I found out a little more about where I'll be. I'll be living in an apartment with my host mom. who is an economist and works for some diamond company. They have a poodle. I like dogs, they're nice de-stressers. My host sister said that she would be sending me pictures soon.

Now I just have to send them my address here and they will send me the actual documents. When I get them I can send them to the travel agency and get my visa! whoo hoo! One thing my host sister said I wasn't sure about. I'm not sure if I'll be studying at the university or not because on my guarantee form the seal from the school is from a high school and my hos sister said that they'd decided that I would study in school but then she said I'd be in a humanities program where I'd do lots of Russian. So I'm not really sure where I'm studying. I guess I'll figure it out when I get there. Oh my word I cannot wait!!!!

Saturday, July 14, 2007

First Contact

My Russian host sister finally e-mailed me back. Even though her message was short, I learned quite a bit. I found out first of all that my letter of invitation is done and they are going to send it out on the 20th. That's a good thing because I need it to get my visa. The only thing is I don't know if they're sending it here or to my rotary district or directly to the travel agent. I guess I'll figure it out eventually.

The second thing I learned was about my school. The wording was something like this: "As we understood you will be learning in our university, what faculty have you chosen?"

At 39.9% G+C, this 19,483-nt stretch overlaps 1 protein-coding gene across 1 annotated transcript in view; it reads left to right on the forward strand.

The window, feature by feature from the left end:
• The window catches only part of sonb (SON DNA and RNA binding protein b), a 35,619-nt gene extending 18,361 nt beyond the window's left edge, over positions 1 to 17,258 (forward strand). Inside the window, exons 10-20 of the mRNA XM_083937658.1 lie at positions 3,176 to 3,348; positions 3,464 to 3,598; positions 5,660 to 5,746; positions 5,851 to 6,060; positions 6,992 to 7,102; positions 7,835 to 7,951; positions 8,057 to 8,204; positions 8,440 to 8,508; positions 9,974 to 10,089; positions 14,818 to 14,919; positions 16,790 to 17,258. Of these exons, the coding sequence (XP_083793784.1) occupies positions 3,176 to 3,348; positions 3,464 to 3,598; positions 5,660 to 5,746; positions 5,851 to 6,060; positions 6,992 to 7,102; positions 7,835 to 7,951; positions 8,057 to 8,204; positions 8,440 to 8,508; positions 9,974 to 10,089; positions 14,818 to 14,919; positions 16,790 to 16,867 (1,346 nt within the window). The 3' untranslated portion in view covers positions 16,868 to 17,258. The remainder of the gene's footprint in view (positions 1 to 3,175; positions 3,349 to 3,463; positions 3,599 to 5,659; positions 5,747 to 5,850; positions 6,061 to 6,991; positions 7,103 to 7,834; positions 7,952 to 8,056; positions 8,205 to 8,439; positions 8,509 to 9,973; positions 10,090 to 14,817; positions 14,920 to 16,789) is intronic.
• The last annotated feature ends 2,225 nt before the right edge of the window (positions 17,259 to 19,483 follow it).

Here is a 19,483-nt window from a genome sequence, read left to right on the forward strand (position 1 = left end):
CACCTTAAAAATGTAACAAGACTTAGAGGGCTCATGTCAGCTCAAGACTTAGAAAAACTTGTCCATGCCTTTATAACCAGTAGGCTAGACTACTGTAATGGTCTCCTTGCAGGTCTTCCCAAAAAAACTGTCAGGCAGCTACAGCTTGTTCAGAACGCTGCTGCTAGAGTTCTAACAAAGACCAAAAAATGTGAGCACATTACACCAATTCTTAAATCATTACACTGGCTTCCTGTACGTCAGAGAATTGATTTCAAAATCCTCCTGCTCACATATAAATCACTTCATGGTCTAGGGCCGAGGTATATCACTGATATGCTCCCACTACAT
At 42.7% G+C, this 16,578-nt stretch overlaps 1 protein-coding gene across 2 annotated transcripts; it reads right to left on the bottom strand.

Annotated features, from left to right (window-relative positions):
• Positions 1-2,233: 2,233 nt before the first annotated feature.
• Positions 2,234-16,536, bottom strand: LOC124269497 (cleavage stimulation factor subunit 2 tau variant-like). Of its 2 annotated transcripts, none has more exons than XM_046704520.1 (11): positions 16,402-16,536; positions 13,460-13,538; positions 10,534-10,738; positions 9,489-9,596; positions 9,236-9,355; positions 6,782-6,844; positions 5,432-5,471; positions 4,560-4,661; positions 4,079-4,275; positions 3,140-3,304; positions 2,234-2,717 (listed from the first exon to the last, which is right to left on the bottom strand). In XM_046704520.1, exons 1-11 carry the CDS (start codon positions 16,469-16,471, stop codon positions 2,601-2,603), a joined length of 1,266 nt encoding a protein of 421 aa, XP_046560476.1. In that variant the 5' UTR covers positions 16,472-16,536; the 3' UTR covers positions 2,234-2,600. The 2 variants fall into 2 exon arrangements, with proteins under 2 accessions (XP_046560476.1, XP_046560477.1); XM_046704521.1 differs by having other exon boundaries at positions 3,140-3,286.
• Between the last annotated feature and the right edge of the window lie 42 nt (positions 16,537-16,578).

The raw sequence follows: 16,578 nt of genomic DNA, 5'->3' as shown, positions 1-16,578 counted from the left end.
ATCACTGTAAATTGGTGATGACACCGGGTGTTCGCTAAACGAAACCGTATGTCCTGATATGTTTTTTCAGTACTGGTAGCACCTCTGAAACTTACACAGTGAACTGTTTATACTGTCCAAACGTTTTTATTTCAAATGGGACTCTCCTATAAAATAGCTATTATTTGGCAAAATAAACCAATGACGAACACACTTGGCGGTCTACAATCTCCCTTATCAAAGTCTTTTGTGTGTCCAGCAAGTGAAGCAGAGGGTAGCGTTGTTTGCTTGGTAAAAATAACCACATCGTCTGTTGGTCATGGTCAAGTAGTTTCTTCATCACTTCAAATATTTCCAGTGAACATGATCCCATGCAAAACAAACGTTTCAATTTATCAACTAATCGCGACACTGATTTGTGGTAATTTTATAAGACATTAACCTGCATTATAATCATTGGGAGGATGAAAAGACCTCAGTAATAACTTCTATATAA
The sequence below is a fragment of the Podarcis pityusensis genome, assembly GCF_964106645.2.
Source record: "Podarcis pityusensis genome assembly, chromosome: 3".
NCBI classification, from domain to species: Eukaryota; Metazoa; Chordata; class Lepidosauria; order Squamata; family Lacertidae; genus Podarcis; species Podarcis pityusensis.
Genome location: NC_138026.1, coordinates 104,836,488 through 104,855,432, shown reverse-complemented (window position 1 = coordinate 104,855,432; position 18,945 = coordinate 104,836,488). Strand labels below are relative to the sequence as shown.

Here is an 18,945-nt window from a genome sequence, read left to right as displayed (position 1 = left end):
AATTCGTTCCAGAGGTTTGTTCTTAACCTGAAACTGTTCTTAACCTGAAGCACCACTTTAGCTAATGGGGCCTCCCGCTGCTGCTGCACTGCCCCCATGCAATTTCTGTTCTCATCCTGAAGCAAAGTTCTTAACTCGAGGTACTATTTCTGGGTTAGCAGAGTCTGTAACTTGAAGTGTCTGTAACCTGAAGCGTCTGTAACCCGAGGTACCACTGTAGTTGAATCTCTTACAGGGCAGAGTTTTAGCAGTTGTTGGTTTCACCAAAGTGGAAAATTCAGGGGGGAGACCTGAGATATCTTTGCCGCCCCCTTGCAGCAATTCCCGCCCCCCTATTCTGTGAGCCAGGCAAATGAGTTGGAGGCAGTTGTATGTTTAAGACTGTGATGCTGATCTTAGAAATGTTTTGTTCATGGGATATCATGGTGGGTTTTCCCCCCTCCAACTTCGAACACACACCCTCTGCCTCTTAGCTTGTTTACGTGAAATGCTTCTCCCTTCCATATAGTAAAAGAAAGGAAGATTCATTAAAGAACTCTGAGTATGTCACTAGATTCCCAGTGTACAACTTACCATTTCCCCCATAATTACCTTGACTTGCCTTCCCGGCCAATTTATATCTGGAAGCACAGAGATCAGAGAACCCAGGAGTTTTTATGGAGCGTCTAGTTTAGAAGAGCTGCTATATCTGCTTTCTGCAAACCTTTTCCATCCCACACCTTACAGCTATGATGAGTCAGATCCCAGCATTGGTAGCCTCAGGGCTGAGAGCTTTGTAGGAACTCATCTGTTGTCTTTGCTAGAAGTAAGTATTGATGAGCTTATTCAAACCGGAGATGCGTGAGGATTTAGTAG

That is about the coolest thing ever. I am going to be studying at the university in Yakutsk. It won't count, but it's still really cool. I think they're putting me in the university because of my age. Most of the Russian students graduate from high school at like 17 and then start university. So that's probably why they're going to have me study there. The answer to her question about the faculty (Which is kind of like a major) is "It's news to me, I have no idea."

Wednesday, July 11, 2007


The other night I had a dream. It was so real that at one point in it I stopped and went "wait is this a dream?" I dreamed that I was living with one of my Russian host families. Two parents, three daughters and me. They were speaking Russian and I couldn't understand a lot of what was going on. I spent a lot of time in my room reading Russian magazines. Some times I would talk to my youngest host sister (Who was just adorable). I can't figure out if the Russian being spoken was real Russian or not. It sure sounded like real Russian. I finally realized that it must be a dream because I couldn't remember my last few weeks at home and I couldn't remember the plane ride over.

Everything I do now seems to be centered around Russia in some way. I was at the movies last night with some good friends and I realized as I watched the previews that I won't be here when most of the advertised movies are released. I'm understanding that I won't see my friends for almost a year and that when I get back They'll be different people and so will I. I'm realizing that they are going to do things and have things happen that I won't know about because I'll be in Russia. But then it's the same for me. This time next year I'll be back home, getting ready for college, I wonder how I'll see things. Will it be surreal, coming back home? Probably. I guess I'll find out when I get back.